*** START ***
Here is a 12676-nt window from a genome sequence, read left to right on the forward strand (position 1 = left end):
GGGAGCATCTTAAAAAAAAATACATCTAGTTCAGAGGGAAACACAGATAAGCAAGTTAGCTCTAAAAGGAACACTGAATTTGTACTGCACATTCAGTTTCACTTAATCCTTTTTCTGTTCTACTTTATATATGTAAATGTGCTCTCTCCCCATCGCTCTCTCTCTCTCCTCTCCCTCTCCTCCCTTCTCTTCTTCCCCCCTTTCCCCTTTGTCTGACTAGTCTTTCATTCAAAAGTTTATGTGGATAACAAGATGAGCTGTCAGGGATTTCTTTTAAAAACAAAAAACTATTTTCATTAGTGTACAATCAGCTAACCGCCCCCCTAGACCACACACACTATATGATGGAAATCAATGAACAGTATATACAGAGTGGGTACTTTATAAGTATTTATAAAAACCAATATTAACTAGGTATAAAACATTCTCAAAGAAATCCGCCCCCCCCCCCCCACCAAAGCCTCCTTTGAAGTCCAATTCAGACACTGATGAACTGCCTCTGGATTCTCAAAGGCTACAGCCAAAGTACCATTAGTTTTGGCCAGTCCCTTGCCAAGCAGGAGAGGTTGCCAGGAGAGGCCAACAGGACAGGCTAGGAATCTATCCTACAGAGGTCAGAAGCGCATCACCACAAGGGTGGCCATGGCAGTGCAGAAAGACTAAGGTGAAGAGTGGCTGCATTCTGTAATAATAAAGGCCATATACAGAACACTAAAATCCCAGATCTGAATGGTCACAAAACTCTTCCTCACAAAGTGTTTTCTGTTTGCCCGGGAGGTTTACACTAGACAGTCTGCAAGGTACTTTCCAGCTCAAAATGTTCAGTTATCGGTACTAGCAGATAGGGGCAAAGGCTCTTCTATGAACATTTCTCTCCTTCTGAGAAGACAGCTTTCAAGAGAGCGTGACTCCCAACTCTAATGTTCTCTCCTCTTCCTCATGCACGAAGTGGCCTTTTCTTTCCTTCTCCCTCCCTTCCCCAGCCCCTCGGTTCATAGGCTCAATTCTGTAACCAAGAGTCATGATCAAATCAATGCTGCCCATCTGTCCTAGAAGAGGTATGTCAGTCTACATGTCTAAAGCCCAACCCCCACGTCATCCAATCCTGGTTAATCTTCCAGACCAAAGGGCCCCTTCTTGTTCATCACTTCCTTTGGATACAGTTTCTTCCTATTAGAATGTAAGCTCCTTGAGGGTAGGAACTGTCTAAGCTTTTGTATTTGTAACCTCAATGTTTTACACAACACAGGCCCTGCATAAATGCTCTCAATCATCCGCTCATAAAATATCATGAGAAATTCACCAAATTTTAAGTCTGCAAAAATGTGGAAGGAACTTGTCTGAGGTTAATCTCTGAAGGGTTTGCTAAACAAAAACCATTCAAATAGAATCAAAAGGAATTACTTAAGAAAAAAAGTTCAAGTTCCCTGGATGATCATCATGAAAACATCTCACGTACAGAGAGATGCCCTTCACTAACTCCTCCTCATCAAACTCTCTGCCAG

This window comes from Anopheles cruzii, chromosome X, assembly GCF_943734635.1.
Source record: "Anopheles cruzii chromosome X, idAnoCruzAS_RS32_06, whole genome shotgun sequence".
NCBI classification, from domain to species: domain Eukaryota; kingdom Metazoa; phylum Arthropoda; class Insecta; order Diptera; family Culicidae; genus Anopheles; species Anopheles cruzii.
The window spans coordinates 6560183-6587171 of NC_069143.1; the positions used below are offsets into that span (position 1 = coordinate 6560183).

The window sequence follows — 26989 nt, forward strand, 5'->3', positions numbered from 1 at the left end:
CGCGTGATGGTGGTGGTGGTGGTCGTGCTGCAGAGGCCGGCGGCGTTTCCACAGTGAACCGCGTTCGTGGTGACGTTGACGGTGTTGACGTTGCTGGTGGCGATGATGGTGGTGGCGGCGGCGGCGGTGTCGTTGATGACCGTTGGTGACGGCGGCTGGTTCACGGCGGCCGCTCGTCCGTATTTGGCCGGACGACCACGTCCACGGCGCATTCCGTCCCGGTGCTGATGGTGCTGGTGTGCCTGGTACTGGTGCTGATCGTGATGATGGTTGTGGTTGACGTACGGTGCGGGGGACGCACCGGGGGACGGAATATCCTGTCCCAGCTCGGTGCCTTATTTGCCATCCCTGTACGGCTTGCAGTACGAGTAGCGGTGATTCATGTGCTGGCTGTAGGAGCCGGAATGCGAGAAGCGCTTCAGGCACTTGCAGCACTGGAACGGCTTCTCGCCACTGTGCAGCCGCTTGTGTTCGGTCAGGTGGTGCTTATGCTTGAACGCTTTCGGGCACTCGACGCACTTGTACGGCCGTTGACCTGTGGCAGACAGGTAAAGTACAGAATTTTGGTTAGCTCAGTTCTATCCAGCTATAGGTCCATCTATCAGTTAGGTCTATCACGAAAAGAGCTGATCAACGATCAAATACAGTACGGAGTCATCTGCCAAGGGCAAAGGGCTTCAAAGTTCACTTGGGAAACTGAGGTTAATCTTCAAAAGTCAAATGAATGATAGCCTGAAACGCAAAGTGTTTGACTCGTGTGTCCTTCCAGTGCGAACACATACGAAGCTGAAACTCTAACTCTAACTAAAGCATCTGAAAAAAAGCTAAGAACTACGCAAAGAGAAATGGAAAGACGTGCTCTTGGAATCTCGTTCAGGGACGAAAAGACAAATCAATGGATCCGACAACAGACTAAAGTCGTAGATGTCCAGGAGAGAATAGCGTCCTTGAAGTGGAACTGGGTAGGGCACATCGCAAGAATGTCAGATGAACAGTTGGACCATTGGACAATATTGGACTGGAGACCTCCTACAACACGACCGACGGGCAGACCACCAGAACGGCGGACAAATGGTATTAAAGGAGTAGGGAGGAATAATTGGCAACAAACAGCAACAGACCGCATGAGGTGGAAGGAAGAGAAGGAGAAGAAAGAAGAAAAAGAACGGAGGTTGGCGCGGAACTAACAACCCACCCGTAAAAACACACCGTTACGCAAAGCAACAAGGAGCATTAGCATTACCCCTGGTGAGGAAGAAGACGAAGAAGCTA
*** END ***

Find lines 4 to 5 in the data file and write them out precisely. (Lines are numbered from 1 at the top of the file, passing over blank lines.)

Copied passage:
Source record: "Anopheles cruzii chromosome X, idAnoCruzAS_RS32_06, whole genome shotgun sequence".
NCBI classification, from domain to species: domain Eukaryota; kingdom Metazoa; phylum Arthropoda; class Insecta; order Diptera; family Culicidae; genus Anopheles; species Anopheles cruzii.